SkyCity shares tumble
Shares in SkyCity have fallen 5 per cent to $3.70 each today following a profit warning from the casino operator.
Dual-listed SkyCity Entertainment Group has downgraded its estimated net profits for the full year, citing softer trading in its Australian businesses and a slower economic recovery in New Zealand.
The company issued a guidance update this morning revising its anticipated net profit after tax for the full year to June from 'in the high $140 millions'' to ''the low $140 millions''.
Analysts said subdued discretionary spending, jitters from fragile European sovereign debt crisis and a touch of nerves following adverse publicity were the likely causes for SkyCity pulling back its profit guidance today.
Rob Bode, director and head of research at First NZ Capital Group, said the revision was a little surprising for the market as the company had upgraded forecast profit at its November annual meeting.
''They've really gone back to where they were,'' he said. ''Clearly there's been a little deterioration in Australia and I guess the market had kind of sensed that. It's probably a slow down in Auckland as well coming through that we had anticipated.''
The company has been at the centre of a controversial deal with government to build a $350 million national convention centre in Auckland in exchange for gaming concessions.
''It begs the question whether some of the negative publicity they've had recently has had an impact on them,'' said Bode.
Further, its chief operating officer Stuart Wing this week resigned suddenly stating he and his family would return to Australia for personal reasons. Wing, who has held the post a little over a year, admitted a drink driving charge in the Manukau District Court on Friday after being caught speeding in Taupo in March.
But aside from the adverse publicity, the company has likely been impacted by consumers being cautious about discretionary spending due to the uncertain economic environment in Europe.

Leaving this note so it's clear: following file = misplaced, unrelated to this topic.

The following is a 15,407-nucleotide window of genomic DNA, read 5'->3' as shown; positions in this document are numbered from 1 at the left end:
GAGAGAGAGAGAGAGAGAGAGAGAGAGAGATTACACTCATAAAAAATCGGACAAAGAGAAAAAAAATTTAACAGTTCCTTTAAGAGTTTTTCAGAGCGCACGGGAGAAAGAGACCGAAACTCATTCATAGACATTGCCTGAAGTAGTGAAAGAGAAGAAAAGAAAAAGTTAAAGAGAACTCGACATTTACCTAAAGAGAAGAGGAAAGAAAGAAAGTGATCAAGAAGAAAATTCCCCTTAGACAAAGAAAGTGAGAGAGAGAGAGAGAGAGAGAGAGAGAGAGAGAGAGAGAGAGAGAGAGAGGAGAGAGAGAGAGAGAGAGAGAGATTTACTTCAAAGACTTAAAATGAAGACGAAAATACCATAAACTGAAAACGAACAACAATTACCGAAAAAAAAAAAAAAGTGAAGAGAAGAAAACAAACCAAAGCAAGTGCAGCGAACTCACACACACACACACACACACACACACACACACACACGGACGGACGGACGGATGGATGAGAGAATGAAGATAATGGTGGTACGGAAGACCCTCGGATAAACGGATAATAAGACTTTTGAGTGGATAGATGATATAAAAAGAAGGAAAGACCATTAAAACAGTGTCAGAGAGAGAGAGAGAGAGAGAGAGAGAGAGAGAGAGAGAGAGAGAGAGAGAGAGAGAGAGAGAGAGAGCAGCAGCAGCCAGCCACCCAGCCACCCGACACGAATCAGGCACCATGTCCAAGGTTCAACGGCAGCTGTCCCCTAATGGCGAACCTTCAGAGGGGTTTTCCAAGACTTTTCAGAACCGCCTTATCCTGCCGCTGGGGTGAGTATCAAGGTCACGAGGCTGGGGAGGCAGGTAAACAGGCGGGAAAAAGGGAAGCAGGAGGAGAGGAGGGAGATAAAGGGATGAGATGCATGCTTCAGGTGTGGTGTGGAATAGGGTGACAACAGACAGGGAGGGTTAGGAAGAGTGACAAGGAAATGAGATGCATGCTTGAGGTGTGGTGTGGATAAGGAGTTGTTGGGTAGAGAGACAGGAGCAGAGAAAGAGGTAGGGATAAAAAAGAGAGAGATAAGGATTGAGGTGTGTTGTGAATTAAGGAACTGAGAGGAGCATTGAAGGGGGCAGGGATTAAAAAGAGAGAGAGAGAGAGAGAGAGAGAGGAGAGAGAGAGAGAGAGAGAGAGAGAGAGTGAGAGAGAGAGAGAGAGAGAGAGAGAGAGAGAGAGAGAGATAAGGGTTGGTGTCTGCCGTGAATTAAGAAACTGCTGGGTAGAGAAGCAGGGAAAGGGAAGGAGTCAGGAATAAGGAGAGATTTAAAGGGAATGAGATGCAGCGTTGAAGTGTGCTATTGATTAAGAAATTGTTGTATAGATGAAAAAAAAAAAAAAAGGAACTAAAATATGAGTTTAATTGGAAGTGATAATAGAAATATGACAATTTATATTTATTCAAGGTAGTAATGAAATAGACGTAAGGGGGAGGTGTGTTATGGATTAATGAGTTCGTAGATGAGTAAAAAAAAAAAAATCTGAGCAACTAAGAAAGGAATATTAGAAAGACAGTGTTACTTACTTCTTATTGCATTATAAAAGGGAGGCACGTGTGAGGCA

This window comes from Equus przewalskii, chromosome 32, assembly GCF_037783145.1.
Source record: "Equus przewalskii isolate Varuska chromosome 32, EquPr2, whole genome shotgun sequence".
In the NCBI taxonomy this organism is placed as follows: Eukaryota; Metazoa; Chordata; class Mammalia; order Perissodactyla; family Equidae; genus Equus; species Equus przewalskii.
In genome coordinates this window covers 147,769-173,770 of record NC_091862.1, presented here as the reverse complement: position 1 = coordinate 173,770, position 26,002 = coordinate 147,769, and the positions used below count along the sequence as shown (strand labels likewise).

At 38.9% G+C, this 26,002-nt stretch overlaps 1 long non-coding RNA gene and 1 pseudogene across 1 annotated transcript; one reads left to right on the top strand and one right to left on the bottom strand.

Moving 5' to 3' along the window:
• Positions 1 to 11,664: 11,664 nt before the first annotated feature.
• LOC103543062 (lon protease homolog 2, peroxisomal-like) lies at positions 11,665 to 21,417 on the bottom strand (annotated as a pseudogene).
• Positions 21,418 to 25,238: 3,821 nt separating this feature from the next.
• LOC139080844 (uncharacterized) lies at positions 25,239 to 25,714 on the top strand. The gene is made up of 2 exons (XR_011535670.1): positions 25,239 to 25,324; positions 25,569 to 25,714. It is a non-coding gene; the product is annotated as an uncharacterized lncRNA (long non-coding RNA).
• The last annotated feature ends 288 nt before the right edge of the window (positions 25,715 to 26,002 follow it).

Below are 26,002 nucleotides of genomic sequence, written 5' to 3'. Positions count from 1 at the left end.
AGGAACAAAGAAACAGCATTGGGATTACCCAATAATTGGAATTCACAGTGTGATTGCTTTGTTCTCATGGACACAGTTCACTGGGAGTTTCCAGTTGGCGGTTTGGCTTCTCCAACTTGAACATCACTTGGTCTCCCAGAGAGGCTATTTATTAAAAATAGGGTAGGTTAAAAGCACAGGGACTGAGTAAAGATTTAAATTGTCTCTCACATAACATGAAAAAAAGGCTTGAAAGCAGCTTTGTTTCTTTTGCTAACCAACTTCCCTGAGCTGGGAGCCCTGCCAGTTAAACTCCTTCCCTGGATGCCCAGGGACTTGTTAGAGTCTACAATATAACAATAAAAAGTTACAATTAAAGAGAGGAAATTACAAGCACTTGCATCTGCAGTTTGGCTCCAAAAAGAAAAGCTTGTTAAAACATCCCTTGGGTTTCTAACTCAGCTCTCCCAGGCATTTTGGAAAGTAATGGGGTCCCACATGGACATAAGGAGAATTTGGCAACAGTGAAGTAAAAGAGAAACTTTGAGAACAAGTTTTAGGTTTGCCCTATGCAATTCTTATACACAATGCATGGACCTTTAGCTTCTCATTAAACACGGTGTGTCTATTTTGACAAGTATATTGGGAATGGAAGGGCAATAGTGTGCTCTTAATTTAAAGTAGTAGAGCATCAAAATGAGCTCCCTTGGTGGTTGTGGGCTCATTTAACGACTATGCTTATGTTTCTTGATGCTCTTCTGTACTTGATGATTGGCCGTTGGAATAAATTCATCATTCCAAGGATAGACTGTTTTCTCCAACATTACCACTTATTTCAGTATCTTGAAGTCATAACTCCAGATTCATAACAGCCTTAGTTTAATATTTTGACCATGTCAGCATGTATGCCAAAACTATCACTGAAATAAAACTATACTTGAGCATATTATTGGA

The bright spot has been SkyCity's international business, Bode said.
SkyCity remained confident that its Auckland property would achieve high single-digit earnings growth, before interest, tax, depreciation and amortisation, in this second half compared to the prior year.
This would be underpinned by continued strong growth in its international business and returns on its recent $50m capital investment programme, the company said.
Despite the revised guidance, the company is still well ahead of last year's full net profit after tax of $130.9m.
''It's just marked back a peg from where it was anticipated a couple of months ago,'' said Bode.
SkyCity ceo Nigel Morrison said trading had softened since November with revenue growth at its Adelaide casino slowing and the NZ dollar had firmed.
Expected second half ebitda for the Darwin property would now be broadly flat on the previous corresponding period. Morrison said while the New Zealand economy continues to show some signs of recovery, the pace had slowed.
''The rate of unemployment in New Zealand recently increased from 6.4 per cent to 6.7 per cent which is disappointing and is likely to be one of the causes of more cautious discretionary consumer spending,'' he said.
SkyCity will release its full year results on August 15.